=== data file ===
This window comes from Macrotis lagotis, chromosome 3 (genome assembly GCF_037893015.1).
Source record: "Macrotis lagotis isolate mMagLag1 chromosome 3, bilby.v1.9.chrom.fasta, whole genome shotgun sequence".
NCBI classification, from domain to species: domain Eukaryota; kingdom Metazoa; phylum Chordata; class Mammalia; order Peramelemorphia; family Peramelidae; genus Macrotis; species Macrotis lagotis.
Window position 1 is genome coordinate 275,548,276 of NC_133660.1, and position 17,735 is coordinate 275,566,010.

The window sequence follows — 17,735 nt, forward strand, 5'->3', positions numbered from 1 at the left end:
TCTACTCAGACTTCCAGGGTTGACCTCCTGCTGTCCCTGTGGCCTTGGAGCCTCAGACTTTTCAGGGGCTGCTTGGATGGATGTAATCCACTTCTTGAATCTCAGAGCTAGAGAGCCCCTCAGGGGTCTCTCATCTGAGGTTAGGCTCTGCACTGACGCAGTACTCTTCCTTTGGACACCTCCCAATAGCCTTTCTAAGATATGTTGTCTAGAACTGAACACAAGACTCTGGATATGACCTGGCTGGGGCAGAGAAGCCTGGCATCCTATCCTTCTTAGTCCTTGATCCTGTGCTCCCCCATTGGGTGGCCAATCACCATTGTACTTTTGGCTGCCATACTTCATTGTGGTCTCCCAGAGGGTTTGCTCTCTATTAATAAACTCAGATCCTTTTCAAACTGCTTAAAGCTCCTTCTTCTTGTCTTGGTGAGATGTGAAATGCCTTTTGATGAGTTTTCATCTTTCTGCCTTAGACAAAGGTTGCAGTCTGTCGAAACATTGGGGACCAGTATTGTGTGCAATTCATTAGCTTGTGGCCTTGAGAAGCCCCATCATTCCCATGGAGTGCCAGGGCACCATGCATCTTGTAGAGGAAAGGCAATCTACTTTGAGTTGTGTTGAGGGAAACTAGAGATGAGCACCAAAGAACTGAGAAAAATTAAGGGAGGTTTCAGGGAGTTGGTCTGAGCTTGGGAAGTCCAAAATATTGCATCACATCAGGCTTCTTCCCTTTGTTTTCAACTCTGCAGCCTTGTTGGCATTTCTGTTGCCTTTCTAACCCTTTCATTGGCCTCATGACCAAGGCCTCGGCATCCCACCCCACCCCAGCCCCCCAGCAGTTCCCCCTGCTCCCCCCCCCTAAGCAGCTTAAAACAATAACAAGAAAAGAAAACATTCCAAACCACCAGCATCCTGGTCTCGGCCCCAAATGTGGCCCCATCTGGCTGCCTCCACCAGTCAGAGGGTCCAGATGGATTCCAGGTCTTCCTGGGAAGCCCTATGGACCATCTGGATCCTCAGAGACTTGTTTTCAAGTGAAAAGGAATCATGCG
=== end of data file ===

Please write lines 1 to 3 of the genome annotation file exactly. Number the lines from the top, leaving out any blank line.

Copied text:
This window comes from Macrotis lagotis, chromosome 3 (genome assembly GCF_037893015.1).
Source record: "Macrotis lagotis isolate mMagLag1 chromosome 3, bilby.v1.9.chrom.fasta, whole genome shotgun sequence".
NCBI classification, from domain to species: domain Eukaryota; kingdom Metazoa; phylum Chordata; class Mammalia; order Peramelemorphia; family Peramelidae; genus Macrotis; species Macrotis lagotis.